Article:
HIGHLANDS, NJ - Across the country, feral cat populations are exploding. Here in Monmouth County, cats are in crisis. Last year, according to the Monmouth County Society for the Prevention of Cruelty to Animals (MC SPCA), 1505 cats were euthanized in shelters in Monmouth County and over 30,000 euthanized statewide, mostly feral cats.
The Borough of Highlands is taking a proactive step to address a growing feral cat population before it becomes a problem.
Highlands Borough Council President Carolyn Broullon and Municipal Animal Control Officer Kerry Gowan met with MC SPCA officials Tuesday to discuss a joint Highlands/MC SPCA Trap-Neuter-Release (TNR) Program.
Trap-Neuter-Return is successfully practiced in hundreds of communities and in every landscape and setting. It is exactly what it sounds like: Cats are humanely trapped and taken to a veterinarian to be neutered and vaccinated. After recovery, the cats are returned to their home—their colony—outdoors.
MCSPCA Chief of Police Ross Licitra and Animal Control Officer Brian Becker described the responsibilities of colony caregivers and the procedural requirements of the program to the 14 community residents in inattendance at the initial meeting.
- All community cat caregivers must sign a registration form to be filed with the MCSPCA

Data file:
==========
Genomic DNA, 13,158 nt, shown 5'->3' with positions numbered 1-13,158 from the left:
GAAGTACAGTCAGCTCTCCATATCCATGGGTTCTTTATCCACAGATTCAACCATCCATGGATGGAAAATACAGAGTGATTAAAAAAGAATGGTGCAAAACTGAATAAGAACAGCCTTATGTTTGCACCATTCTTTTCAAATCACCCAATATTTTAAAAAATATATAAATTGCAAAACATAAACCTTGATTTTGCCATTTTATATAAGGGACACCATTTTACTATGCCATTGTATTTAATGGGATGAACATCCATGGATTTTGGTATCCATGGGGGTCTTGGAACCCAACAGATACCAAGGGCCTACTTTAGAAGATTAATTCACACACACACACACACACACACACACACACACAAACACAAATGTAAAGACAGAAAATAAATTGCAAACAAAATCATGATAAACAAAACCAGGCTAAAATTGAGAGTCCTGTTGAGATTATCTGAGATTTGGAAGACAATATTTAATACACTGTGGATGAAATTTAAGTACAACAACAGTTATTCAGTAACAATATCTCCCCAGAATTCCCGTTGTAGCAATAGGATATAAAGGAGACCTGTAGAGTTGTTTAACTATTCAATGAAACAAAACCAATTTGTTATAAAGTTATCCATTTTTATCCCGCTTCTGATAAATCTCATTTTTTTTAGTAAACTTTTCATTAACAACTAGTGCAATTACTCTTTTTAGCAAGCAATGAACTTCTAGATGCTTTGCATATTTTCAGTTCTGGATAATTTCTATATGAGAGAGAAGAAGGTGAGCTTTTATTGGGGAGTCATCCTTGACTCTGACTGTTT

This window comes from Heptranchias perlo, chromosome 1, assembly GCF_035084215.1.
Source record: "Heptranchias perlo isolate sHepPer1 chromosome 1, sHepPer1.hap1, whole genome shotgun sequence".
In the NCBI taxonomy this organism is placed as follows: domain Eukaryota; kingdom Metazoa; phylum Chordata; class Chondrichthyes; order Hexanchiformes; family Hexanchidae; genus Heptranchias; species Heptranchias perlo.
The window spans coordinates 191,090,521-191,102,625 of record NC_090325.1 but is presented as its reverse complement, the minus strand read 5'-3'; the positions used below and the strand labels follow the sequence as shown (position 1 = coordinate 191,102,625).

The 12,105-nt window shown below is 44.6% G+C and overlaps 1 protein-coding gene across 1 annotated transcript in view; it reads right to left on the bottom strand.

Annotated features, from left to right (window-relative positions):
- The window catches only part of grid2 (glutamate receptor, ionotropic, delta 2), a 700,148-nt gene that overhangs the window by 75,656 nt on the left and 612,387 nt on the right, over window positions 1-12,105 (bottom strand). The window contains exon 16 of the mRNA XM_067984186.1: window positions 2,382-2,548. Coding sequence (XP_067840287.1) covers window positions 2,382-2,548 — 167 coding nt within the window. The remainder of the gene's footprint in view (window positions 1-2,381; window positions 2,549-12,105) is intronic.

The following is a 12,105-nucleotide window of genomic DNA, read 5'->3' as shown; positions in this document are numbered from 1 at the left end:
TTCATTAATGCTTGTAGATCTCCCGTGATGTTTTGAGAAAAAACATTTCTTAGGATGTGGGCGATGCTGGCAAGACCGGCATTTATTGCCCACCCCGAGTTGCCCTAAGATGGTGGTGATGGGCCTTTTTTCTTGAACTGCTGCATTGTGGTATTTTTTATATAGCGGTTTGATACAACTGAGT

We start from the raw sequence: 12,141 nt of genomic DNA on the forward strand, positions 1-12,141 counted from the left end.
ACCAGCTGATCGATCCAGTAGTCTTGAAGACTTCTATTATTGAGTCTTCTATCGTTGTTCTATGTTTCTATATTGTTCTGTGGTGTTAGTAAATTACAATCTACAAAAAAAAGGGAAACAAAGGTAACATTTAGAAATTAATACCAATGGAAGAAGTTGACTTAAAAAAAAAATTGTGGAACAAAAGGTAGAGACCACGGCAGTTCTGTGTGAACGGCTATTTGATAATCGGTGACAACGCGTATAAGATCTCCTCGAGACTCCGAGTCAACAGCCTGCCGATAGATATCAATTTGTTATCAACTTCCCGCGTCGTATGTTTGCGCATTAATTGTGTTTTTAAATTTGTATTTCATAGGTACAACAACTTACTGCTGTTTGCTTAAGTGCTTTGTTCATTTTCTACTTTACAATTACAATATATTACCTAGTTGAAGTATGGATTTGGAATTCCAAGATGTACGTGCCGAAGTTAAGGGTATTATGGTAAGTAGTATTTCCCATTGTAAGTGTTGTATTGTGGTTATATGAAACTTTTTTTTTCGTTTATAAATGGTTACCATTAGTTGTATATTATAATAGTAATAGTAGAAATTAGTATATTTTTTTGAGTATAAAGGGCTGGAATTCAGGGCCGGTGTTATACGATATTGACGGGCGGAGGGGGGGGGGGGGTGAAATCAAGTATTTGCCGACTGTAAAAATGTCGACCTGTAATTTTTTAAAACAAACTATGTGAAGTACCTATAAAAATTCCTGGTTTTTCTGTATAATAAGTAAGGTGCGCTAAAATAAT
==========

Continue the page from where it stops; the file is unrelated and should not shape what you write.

- A Master list will be generated from the registrations and shared on a monthly basis with MCSPCA, Animal Control, Borough Clerk
- List will include colony number; caregiver name and address; list of cats at colony including description, general health, if spay/neutered, vaccinated, etc. Recommend taking a picture of each cat.
- MCSPCA will coordinate all trapping
- MCSPCA will periodically check on colonies and caregivers to provide guidance and if needed, enforcement
The MC SPCA will be responsible for trapping, pickup, neutering, inserting an eartip microchip, vaccinations, aftercare, and returning the cat to the colony. The full cost for male or female would be $75 per cat. The town will pay half price ($37.50) in the first year for up to 100 cats.
"The county wants to do all the trapping in the beginning, so now thats off the colony managers (list of responsibilities). All they have to do is keep their cats healthy, set up the trapping spots." said Broullon. "I worked out a deal with them that they will pay for half of the cost of the first 100 cats. And after we've had 100 cats in the first calendar year then we will renegotiate and see how much more they will cover for us."
Broullon estimates there are 400-500 feral cats in the community.
The following “Cat Hot Spots” were identified at Tuesdays meeting for initial trapping:
- Area of Bay and Barberie
- 4th and 5th Streets from Valley to Cedar
- Corner of 5th and Miller Streets
- Lot near liquor store [Bay Ave and Kay/Jackson]